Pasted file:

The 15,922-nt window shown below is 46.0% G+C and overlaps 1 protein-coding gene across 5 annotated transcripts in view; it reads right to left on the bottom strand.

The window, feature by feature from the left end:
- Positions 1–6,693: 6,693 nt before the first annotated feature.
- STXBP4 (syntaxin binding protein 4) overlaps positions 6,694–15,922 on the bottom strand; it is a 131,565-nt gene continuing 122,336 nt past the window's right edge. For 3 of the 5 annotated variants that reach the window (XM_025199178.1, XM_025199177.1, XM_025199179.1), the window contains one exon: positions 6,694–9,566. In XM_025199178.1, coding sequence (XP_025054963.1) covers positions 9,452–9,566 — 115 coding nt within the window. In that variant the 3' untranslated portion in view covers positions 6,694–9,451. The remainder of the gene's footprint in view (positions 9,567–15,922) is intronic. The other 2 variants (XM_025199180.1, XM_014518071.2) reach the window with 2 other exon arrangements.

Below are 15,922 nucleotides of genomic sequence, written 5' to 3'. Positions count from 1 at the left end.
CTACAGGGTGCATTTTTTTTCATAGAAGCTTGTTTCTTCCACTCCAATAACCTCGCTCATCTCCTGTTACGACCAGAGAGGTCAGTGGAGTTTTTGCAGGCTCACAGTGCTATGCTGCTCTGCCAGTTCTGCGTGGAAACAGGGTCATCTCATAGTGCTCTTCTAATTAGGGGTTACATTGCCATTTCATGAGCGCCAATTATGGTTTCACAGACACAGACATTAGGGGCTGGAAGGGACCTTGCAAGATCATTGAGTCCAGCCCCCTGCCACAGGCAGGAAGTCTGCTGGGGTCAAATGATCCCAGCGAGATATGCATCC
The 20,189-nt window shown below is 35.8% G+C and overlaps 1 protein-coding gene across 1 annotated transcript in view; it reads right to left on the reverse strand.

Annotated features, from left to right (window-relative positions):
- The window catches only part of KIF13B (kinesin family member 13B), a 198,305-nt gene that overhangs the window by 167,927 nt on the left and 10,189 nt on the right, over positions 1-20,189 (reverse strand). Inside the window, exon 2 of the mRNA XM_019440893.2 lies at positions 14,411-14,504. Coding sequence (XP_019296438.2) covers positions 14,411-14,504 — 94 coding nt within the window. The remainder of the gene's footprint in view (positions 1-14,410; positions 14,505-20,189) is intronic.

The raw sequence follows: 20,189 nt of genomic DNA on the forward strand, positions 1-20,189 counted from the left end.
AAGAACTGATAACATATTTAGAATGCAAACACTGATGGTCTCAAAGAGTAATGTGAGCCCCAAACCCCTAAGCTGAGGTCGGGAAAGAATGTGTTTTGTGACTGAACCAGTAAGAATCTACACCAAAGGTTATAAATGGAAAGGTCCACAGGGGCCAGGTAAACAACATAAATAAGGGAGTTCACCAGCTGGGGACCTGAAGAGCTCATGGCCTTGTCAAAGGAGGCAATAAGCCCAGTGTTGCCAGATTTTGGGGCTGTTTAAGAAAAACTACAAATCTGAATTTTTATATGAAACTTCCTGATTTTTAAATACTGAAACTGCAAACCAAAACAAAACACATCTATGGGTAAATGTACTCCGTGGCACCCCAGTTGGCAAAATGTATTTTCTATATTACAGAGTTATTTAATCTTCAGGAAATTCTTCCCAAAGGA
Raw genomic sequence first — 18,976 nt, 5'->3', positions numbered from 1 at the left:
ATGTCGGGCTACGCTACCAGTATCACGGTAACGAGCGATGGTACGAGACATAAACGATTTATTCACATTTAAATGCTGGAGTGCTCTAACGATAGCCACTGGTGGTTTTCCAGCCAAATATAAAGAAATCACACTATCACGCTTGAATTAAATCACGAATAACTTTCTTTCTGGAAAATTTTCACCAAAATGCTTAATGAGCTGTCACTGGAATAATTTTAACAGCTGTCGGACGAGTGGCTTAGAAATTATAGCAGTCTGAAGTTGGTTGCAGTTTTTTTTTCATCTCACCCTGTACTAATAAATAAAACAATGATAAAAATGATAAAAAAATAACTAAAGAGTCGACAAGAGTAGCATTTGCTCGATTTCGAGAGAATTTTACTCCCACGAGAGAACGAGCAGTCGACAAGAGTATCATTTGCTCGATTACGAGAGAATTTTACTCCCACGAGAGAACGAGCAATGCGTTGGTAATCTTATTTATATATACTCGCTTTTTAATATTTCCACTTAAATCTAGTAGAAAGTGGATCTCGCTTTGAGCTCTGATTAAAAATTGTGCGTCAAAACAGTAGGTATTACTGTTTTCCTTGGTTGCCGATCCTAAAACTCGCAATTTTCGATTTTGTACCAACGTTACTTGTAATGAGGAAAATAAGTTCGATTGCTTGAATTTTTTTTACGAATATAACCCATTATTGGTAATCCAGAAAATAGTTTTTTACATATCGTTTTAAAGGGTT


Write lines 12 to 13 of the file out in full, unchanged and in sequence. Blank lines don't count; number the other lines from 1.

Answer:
Raw genomic sequence first — 18,976 nt, 5'->3', positions numbered from 1 at the left:
ATGTCGGGCTACGCTACCAGTATCACGGTAACGAGCGATGGTACGAGACATAAACGATTTATTCACATTTAAATGCTGGAGTGCTCTAACGATAGCCACTGGTGGTTTTCCAGCCAAATATAAAGAAATCACACTATCACGCTTGAATTAAATCACGAATAACTTTCTTTCTGGAAAATTTTCACCAAAATGCTTAATGAGCTGTCACTGGAATAATTTTAACAGCTGTCGGACGAGTGGCTTAGAAATTATAGCAGTCTGAAGTTGGTTGCAGTTTTTTTTTCATCTCACCCTGTACTAATAAATAAAACAATGATAAAAATGATAAAAAAATAACTAAAGAGTCGACAAGAGTAGCATTTGCTCGATTTCGAGAGAATTTTACTCCCACGAGAGAACGAGCAGTCGACAAGAGTATCATTTGCTCGATTACGAGAGAATTTTACTCCCACGAGAGAACGAGCAATGCGTTGGTAATCTTATTTATATATACTCGCTTTTTAATATTTCCACTTAAATCTAGTAGAAAGTGGATCTCGCTTTGAGCTCTGATTAAAAATTGTGCGTCAAAACAGTAGGTATTACTGTTTTCCTTGGTTGCCGATCCTAAAACTCGCAATTTTCGATTTTGTACCAACGTTACTTGTAATGAGGAAAATAAGTTCGATTGCTTGAATTTTTTTTACGAATATAACCCATTATTGGTAATCCAGAAAATAGTTTTTTACATATCGTTTTAAAGGGTT